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The Men Who Found America by  Frederick Winthrop Hutchinson

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WHAT CAME OF IT ALL

[155] AND now my stories are ended. What wonderful stories they are! How strange and how true!

As I finished my last story, I closed my eyes, and it seemed to me that I saw again all those brave men who had come from the East to explore our America. I saw them all—noble and swineherd, priest and soldier, Spaniard and Frenchman, and Englishman and Dutchman. I saw the wise Columbus following the Queen from place to place, begging her to let him sail to the Indies. And again I saw him, after he had found America, when he was an old man, poor, sick and forgotten. And so, too, I saw the others—the wicked Balboa, the brave Henry Hudson, the good Father Marquette, who loved the Indians and was loved by them.

How strangely it all happened! These bold men searched for one thing and found another. Columbus looked for the Indies and found America; De Soto hunted for gold and came to the Mississippi River, and Ponce de Leon wanted a fountain of youth, so that he might [156] drink the waters and never die, and instead of youth and life he found Florida and death. And so it was with the others. The unfortunate Henry Hudson never thought of the great city of New York, which was to grow up on his river; he only thought of a short cut to the Pacific Ocean. And the wicked Balboa, who hid in a barrel, did not think that he would be the first man to look upon the great ocean; but all he wanted was to get away from the men who had lent him money. So strangely did it all happen!

Yes, they were strange men and they led strange lives. Up and down they went, sometimes rich, sometimes poor, but always bold and daring. A man who had nothing in all the world would stumble upon a great empire and become rich and famous in the eyes of all men. Think of Cortez, who came out of prison to conquer all of Mexico, and who became so rich that he did not know what to do with his money, though at last he died poor and unhappy! And think of Pizarro, the barefooted, bareheaded swineherd, who became one of the greatest and richest and wickedest men in all the world! How strange Cortez must have seemed to the [157] Aztecs, who had never before seen a white man, nor a horse, nor a gun, nor a house that sailed on the sea! And how strange the greedy Pizarro must have looked to the Incas, and how strange and curious the Incas and their wonderful country must have seemed to Pizarro!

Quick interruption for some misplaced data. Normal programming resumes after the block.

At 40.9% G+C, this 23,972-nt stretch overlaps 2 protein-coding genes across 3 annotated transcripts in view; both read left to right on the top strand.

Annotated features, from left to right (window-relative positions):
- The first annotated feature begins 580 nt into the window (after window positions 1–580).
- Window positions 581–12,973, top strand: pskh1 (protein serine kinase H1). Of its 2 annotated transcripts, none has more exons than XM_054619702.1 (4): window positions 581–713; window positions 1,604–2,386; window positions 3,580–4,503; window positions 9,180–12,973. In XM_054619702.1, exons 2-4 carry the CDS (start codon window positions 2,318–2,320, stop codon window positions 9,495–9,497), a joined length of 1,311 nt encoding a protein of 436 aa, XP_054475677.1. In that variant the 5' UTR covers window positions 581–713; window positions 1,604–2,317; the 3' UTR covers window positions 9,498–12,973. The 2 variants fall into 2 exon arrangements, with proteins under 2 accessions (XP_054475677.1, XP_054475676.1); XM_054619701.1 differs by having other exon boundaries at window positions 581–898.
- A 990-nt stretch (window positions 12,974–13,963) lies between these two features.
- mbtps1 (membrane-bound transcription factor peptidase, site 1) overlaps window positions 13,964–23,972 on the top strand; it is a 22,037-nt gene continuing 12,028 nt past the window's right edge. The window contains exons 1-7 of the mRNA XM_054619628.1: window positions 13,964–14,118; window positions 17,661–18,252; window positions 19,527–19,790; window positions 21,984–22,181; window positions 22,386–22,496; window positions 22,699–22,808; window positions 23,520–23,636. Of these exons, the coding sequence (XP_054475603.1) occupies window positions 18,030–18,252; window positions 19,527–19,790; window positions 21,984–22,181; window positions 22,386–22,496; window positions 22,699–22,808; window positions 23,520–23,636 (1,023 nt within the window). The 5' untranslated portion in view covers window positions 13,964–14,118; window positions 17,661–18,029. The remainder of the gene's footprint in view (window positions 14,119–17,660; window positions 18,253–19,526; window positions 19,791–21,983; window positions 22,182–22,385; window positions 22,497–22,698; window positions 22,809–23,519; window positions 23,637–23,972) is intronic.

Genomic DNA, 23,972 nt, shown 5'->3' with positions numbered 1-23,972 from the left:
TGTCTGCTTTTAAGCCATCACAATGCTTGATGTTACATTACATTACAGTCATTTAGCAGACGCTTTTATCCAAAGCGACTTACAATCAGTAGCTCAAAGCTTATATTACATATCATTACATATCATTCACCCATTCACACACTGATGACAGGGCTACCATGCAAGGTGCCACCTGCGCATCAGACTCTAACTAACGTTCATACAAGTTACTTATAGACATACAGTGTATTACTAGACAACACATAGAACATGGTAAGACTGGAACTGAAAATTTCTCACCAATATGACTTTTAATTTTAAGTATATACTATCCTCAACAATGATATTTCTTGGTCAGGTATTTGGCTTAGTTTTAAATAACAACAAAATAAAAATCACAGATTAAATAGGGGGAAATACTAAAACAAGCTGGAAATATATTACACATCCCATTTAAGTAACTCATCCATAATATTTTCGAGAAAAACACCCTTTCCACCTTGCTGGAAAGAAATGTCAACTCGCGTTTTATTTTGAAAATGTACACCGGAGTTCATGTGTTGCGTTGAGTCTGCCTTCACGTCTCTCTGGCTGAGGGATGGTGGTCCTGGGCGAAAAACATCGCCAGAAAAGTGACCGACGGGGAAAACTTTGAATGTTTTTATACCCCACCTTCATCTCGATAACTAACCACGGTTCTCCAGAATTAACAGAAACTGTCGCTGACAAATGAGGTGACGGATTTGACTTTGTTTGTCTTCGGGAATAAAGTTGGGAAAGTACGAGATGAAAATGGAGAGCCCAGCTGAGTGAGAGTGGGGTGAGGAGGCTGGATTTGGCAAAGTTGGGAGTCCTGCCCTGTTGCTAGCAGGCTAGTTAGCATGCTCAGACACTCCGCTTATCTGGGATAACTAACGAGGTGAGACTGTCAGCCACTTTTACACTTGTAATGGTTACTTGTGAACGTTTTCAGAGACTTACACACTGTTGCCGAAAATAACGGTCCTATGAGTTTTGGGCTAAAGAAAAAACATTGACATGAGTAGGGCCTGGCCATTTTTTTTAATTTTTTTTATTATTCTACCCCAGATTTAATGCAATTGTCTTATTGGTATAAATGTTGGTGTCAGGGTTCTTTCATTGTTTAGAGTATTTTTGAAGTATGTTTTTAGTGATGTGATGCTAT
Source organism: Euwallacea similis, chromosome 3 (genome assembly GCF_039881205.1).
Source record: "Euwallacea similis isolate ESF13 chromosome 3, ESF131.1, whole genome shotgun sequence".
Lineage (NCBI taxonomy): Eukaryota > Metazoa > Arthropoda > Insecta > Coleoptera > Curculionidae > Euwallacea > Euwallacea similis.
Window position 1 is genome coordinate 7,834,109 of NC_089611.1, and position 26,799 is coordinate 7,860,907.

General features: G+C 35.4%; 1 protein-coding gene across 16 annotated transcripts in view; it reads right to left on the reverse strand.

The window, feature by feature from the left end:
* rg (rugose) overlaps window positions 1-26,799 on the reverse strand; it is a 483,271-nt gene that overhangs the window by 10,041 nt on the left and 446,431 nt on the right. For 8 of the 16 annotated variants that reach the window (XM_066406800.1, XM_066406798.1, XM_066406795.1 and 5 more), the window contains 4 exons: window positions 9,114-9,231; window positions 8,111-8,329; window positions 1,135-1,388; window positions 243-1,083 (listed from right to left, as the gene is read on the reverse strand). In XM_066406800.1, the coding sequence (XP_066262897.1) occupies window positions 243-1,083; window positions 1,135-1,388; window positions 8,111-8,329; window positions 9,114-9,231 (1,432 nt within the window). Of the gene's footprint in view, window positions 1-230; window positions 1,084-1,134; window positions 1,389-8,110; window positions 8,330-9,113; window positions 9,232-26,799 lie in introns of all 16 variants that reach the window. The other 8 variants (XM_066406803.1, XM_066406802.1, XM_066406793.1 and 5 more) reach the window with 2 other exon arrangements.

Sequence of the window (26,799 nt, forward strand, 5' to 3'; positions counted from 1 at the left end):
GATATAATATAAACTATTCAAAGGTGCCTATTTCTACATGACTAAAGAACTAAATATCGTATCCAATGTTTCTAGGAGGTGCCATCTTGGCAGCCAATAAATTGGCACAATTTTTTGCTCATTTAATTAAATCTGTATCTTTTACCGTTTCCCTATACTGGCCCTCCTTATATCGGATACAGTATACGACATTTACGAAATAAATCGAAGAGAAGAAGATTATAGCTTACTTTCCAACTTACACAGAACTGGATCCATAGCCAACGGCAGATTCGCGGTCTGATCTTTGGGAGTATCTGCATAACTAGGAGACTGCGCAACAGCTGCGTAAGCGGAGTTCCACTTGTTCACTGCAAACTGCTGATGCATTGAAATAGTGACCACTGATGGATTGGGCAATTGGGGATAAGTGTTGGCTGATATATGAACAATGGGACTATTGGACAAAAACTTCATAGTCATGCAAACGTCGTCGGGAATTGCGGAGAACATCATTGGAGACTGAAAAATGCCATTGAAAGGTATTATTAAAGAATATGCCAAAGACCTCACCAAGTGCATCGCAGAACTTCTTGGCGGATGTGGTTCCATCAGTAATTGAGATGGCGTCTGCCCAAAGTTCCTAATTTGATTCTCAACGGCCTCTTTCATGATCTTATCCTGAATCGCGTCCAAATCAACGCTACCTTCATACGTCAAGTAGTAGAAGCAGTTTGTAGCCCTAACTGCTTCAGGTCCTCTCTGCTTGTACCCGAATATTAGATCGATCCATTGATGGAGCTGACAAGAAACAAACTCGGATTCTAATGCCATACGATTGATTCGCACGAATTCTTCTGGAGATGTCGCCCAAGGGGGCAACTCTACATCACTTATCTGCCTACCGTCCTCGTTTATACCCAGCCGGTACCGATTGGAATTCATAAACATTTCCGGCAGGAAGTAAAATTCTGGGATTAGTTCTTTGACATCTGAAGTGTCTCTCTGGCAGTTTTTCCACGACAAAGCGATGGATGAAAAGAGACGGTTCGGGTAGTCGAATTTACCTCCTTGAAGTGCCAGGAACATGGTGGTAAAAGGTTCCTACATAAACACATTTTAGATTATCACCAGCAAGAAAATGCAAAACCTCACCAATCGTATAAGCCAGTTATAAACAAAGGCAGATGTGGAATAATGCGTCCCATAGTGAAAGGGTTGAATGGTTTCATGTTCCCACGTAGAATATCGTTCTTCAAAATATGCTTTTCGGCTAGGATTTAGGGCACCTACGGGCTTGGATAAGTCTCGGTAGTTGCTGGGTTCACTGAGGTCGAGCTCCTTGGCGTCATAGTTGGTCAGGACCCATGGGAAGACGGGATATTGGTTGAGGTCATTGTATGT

Just so strange and wonderful were the things that happened to the other explorers. There was the nobleman, De Vaca, who became a slave to the wild Indians. Then there was bold Captain Smith, whose life was saved by the Little Red Princess of the Forest; and stranger still, this same little girl, who had saved his life in Virginia, saw him again in London, and this time she was a Christian and an Englishman's wife, and the friend of the King and Queen of all England. It was all very, very strange.

I wish that I could really see all these great men—the wise Columbus, who sailed new seas and found America; the patient Champlain, the good Father of New France; the bold La Salle, who sailed down the Mississippi River; the faithful Henry Hudson, the brave De Soto, and all the others. Yes, I should like to meet them, to shake their hands, to hear from their own lips their wonderful stories; but this cannot be.

[158] All of these things happened hundreds of years ago, long before I was born, and all the men and all the women, all the Kings, and Queens, and nobles, and sailors, and soldiers, and priests, and Indian chiefs—all are dead.

And now you will ask me what came of it all. Well, that is another story, or rather, I should say, many stories. Many brave men came to America, and many brave men lived here, and strange and wonderful things happened; but the end of it all was that a new country arose in America—the United States, and you and I and all other Americans have this good land for our country.

And so we Americans, who live in the country that Columbus found, and the others explored and conquered, should always remember those brave men who risked their lives so many, many years ago; and for this reason we, who love America, should be grateful to them all, but especially to the one who first pointed out the way—to the bold sailor who crossed an unknown sea, the good, wise Christopher Columbus, the man who found America.

THE END.


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